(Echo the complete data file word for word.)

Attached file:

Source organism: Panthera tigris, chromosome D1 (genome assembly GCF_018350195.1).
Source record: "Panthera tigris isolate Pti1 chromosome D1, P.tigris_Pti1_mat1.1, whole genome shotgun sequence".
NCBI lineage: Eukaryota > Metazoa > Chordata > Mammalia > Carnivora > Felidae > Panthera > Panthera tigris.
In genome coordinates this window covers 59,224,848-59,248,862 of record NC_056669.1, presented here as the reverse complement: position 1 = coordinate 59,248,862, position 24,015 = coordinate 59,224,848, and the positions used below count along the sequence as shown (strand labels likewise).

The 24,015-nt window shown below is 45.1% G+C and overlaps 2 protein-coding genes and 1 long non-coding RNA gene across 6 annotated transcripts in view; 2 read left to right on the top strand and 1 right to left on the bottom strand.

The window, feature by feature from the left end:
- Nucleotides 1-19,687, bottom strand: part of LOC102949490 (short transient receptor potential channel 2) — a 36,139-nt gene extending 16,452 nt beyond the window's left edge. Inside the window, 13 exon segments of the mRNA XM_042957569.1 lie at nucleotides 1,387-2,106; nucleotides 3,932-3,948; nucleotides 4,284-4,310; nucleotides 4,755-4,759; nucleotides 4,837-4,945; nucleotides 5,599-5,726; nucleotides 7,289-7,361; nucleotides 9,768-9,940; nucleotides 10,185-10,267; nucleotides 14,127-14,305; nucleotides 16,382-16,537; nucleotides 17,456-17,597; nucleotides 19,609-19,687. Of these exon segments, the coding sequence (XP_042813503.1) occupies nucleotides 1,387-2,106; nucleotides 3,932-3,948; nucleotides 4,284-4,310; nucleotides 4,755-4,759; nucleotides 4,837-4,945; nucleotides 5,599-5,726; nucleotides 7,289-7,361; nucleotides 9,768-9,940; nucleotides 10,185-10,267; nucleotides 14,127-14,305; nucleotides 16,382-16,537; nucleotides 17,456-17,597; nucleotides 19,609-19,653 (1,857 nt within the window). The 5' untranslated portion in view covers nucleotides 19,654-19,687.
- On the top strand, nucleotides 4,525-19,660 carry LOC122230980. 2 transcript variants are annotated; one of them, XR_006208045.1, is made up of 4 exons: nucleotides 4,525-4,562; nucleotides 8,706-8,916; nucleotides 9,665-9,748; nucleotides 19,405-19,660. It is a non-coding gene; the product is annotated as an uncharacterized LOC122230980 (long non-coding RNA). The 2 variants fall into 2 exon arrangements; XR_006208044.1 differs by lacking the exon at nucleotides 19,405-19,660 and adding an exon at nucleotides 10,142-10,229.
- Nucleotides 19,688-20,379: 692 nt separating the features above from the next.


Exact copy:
Source organism: Panthera tigris, chromosome D1 (genome assembly GCF_018350195.1).
Source record: "Panthera tigris isolate Pti1 chromosome D1, P.tigris_Pti1_mat1.1, whole genome shotgun sequence".
NCBI lineage: Eukaryota > Metazoa > Chordata > Mammalia > Carnivora > Felidae > Panthera > Panthera tigris.
In genome coordinates this window covers 59,224,848-59,248,862 of record NC_056669.1, presented here as the reverse complement: position 1 = coordinate 59,248,862, position 24,015 = coordinate 59,224,848, and the positions used below count along the sequence as shown (strand labels likewise).

The 24,015-nt window shown below is 45.1% G+C and overlaps 2 protein-coding genes and 1 long non-coding RNA gene across 6 annotated transcripts in view; 2 read left to right on the top strand and 1 right to left on the bottom strand.

The window, feature by feature from the left end:
- Nucleotides 1-19,687, bottom strand: part of LOC102949490 (short transient receptor potential channel 2) — a 36,139-nt gene extending 16,452 nt beyond the window's left edge. Inside the window, 13 exon segments of the mRNA XM_042957569.1 lie at nucleotides 1,387-2,106; nucleotides 3,932-3,948; nucleotides 4,284-4,310; nucleotides 4,755-4,759; nucleotides 4,837-4,945; nucleotides 5,599-5,726; nucleotides 7,289-7,361; nucleotides 9,768-9,940; nucleotides 10,185-10,267; nucleotides 14,127-14,305; nucleotides 16,382-16,537; nucleotides 17,456-17,597; nucleotides 19,609-19,687. Of these exon segments, the coding sequence (XP_042813503.1) occupies nucleotides 1,387-2,106; nucleotides 3,932-3,948; nucleotides 4,284-4,310; nucleotides 4,755-4,759; nucleotides 4,837-4,945; nucleotides 5,599-5,726; nucleotides 7,289-7,361; nucleotides 9,768-9,940; nucleotides 10,185-10,267; nucleotides 14,127-14,305; nucleotides 16,382-16,537; nucleotides 17,456-17,597; nucleotides 19,609-19,653 (1,857 nt within the window). The 5' untranslated portion in view covers nucleotides 19,654-19,687.
- On the top strand, nucleotides 4,525-19,660 carry LOC122230980. 2 transcript variants are annotated; one of them, XR_006208045.1, is made up of 4 exons: nucleotides 4,525-4,562; nucleotides 8,706-8,916; nucleotides 9,665-9,748; nucleotides 19,405-19,660. It is a non-coding gene; the product is annotated as an uncharacterized LOC122230980 (long non-coding RNA). The 2 variants fall into 2 exon arrangements; XR_006208044.1 differs by lacking the exon at nucleotides 19,405-19,660 and adding an exon at nucleotides 10,142-10,229.
- Nucleotides 19,688-20,379: 692 nt separating the features above from the next.